Is low ego really a key requirement of senior leaders?

Is ego in the workplace a bad thing - and what does ego really mean at work?
HR Grapevine
HR Grapevine | Executive Grapevine International Ltd
Is low ego really a key requirement of senior leaders?

As job opportunities go, CEO to the Prince and Princess of Wales is a pretty big deal. And when the role was listed as a vacancy on a recruitment website, there was one phrase which seemed to stand out more than any other - Low ego.

The role is listed on the website of Odgers Berndtson, (As a side note, if you’re keen to apply, the closing date is October 2 2023) and is officialy the CEO of Kensington Palace, but they’d report to Their Royal Highnesses, stated as THR in the description.

In addition to being ‘calm under pressure’, ‘highly accountable’ and ‘progressive and innovative in their approach’, in the official listing, it states that key attributes would include: “emotionally intelligent, with “low ego”, and strong self-awareness and understanding of their impact on others."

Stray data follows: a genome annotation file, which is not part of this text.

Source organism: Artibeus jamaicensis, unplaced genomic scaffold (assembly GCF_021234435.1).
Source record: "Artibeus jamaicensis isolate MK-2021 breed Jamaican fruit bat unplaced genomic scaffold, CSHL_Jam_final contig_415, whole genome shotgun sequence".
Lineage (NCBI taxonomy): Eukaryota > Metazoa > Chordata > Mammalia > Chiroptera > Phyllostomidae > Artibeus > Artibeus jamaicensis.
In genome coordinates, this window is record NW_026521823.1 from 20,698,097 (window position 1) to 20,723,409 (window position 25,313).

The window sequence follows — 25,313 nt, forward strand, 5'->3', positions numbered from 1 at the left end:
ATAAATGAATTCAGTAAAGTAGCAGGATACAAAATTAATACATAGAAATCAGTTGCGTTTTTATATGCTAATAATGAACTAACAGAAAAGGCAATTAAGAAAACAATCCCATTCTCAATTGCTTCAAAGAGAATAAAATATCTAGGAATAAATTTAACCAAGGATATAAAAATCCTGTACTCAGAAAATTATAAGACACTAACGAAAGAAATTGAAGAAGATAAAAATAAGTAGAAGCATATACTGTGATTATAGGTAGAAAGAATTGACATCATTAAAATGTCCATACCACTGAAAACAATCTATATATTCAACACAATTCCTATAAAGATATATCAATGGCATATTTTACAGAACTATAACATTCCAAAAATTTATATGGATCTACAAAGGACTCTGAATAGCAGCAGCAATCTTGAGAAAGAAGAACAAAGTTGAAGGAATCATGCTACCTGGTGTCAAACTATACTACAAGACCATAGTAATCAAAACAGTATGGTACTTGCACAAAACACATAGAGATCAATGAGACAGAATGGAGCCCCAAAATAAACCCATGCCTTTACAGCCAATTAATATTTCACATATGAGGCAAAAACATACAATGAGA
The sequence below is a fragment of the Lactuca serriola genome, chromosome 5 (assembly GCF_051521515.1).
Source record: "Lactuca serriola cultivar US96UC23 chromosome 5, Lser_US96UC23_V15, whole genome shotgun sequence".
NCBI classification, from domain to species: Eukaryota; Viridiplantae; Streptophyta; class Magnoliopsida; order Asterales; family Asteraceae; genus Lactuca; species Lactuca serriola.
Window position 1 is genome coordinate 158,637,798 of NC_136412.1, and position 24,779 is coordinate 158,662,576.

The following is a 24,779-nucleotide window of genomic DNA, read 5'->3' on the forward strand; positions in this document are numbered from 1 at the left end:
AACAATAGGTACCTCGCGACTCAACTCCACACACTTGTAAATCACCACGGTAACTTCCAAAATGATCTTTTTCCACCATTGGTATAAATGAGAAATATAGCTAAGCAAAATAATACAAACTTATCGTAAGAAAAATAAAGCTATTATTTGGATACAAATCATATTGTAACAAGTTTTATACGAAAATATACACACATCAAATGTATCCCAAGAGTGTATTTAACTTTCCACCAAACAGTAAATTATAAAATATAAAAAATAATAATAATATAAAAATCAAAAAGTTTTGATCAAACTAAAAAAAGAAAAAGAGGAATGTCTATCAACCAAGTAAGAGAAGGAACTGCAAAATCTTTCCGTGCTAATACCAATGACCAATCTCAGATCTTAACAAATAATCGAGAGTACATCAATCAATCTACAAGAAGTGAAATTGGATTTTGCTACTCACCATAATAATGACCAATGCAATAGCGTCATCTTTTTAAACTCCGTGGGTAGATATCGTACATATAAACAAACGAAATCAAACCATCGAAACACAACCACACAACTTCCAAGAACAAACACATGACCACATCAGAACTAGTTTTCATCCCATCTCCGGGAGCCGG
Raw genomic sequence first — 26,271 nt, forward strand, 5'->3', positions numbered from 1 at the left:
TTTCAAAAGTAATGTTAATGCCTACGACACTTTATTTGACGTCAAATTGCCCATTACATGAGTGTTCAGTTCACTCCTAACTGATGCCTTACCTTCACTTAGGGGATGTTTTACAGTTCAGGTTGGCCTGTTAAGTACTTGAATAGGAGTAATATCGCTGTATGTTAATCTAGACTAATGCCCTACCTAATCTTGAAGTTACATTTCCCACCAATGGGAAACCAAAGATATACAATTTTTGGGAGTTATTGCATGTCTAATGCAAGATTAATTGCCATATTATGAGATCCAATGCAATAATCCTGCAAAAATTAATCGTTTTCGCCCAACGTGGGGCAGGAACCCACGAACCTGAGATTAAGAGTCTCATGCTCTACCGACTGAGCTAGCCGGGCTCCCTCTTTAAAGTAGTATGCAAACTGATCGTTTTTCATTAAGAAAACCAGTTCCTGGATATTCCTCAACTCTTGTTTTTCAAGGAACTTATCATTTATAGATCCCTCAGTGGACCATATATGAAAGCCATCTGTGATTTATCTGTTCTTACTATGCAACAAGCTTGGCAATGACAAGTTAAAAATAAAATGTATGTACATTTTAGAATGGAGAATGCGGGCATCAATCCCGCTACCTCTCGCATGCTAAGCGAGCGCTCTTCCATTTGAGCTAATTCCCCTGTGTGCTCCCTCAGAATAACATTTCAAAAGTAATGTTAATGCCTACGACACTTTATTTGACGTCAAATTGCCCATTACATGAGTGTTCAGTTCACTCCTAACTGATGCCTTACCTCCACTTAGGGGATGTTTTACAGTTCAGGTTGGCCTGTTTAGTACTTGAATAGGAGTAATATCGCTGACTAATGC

And it’s that word ‘ego’ that has caught the attention of the media, with outlets from the Telegraph and Mirror to Guardian and Tatler, all sharing that particular element.

Defining ego

The word ego often goes hand in hand with 'big'. Oh, you might say, they've got such a big ego. It has connotations of pride, confidence and even bullishness. Think of 'ego-driven', and egotistical. The Cambridge English Dictionary describes ego as your idea or opinion of yourself, especially your feeling of your own importance or ability.

If you want to be absolutely literal about it, Ego is Latin for 'I'.

But the word, in the context we might refer to it, is not so much a proud, over-confident person, as a spectrum of confidence, and even self-belief. It's not a clearly defined word, that's for sure. And as for 'low ego' - could that be synonymous with low self-belief?

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